For some people, they prefer to have a kick of energy through a sports drink, but make sure that you do sip them and don’t gulp them right down because if you end up really needing the toilet, then your body will end up producing a hormone that makes you need the toilet more.

Related: What We Waste Time On During A Race

So, you don’t want to be queuing up for those portaloos too many times on race day.

Also, have a think about how much water you are drinking on the morning of not just for the toilet situation but you don’t want it all sloshing around in your stomach when you go to race.

What To Eat During A 10k Race

During – Food & Hydration

If you’re going to be running for over an hour for your 10k, which is more than a 9.40 per mile pace or 6 minutes per kilometer, then you may want to think about taking some extra energy onboard.

So, something like an energy gel or as we mentioned earlier a sports drink will give you a bit of an extra boost.

But the main thing to think about during your 10k really is water. So, most organized 10k races will have a water station or two along the course and you can check that out before you go.

Practice in training to see if you do need to take on extra water during the race as well.

And be aware that if you’re running and carrying a bottle, that can weigh down the side that you’re carrying is.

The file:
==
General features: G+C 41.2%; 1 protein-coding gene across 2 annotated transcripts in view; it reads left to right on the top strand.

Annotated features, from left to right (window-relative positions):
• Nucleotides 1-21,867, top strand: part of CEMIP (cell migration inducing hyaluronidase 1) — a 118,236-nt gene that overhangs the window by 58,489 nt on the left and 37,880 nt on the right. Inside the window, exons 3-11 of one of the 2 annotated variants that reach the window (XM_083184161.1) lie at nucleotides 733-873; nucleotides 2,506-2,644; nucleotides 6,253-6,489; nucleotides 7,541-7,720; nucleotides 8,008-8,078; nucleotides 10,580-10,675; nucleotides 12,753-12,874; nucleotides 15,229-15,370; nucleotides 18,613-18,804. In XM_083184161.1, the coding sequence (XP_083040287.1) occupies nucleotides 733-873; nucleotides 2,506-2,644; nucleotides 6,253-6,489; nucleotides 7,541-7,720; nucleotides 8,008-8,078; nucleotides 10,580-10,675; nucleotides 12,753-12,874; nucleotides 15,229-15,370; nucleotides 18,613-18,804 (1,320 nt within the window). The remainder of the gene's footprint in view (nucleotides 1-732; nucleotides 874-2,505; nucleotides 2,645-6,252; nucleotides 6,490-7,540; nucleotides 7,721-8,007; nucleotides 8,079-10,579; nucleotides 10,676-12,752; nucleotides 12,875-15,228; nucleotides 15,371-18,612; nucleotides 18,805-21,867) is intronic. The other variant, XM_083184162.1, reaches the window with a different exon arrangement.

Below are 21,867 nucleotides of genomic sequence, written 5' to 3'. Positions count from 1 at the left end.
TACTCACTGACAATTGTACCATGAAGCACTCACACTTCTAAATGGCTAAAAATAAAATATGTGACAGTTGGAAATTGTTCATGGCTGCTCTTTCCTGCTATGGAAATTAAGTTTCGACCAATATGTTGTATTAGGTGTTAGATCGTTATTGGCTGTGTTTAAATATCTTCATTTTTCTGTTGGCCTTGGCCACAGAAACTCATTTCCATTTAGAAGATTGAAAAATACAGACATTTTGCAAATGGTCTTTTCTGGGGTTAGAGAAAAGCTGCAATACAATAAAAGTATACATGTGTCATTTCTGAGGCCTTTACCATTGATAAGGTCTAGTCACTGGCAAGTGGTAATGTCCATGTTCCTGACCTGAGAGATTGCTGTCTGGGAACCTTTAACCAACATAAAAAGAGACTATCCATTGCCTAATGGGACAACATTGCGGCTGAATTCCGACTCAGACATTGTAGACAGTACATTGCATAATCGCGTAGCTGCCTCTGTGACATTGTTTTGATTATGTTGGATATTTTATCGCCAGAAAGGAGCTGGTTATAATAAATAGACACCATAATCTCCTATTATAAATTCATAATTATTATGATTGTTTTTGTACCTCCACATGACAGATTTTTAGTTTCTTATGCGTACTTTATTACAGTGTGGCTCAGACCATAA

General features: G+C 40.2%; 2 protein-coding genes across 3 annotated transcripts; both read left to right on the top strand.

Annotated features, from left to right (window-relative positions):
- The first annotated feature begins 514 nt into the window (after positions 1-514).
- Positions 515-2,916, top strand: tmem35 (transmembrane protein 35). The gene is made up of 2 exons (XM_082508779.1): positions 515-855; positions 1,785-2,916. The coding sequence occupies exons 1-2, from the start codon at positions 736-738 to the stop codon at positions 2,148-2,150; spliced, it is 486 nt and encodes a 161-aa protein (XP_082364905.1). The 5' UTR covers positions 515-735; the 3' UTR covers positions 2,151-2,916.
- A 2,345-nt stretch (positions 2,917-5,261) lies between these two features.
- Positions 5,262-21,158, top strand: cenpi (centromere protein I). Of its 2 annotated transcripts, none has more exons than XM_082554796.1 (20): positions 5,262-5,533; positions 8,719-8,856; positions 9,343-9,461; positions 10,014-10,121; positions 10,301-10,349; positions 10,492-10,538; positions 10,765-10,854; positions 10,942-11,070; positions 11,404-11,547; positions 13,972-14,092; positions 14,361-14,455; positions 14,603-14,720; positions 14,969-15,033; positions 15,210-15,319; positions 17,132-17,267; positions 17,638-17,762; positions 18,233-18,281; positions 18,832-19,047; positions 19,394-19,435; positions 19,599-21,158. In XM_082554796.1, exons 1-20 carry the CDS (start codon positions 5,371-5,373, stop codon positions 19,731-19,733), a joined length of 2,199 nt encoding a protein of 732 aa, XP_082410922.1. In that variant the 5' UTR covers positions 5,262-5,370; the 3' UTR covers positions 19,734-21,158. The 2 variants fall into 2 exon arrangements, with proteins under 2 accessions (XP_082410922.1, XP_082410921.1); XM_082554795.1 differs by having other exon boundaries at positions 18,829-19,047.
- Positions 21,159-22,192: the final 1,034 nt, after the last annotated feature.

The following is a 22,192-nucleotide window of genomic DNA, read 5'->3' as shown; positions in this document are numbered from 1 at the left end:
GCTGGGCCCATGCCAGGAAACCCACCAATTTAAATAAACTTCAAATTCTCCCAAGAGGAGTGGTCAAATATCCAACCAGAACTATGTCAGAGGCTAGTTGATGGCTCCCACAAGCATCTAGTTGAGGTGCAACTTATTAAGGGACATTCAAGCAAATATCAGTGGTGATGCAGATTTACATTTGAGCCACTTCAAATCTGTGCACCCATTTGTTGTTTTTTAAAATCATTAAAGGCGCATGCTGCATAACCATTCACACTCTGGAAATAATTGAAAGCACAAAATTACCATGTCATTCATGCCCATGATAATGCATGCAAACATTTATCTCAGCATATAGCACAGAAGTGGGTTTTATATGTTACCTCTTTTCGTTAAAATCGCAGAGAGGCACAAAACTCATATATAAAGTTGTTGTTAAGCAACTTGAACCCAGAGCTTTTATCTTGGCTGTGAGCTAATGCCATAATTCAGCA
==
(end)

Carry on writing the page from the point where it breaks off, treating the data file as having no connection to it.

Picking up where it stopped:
So, you might want to think about other strategies for training other than carrying a bottle.

If it’s a hot day, then you’re more likely to need to take on extra water than if it’s cold.

Related: Glossary of Common Running Terms

What To Eat After A 10k

After – Food

After the race, your main priority is to recover. During hard exercise, our muscles suffer from tiny micro-tears.

So, a good way for these to recover is to have foods with high protein content in. A really simple and easy way to get protein in after you’ve had a race is to have a pre-mixed protein shake for example.

You can also get the ones where the powder is set for it to the water and then you can mix that yourself.

If you don’t like protein shakes, then you can try something different. You can try Greek yogurt with a high protein content, eggs and omelets, and that kind of thing.

If you’ve gone to a race, you might be with your friends and you might choose to go out for dinner.

So, try and pick something off the menu with a high protein content to help you recover.

After – Hydrate

After the race, don’t gulp down loads of water straight away. Just little sips will do. You’ll only be able to rehydrate gradually over the next 24 to 48 hours anyway. So, gulping down loads of water isn’t going to top up what you’ve just lost.

Hopefully, there’s loads of tips there that will help see you through your fueling for your next 10k before, during, and after.

But, remember the best thing to do is practice with all of them during training. Not one thing will work for everybody and you can work out what’s best for you.

If you’ve got any tips leave us a comment below and we’ll see you next time.

About Eric Barber

Eric Barber is a happy father of two little angels, a husband, and a runner. He eats, sleeps, and dreams anything foot related: running shoes, walking shoes, sneakers, you name it. It all started when Eric was a shoe store specialist watching and fitting people's feet day in and day out.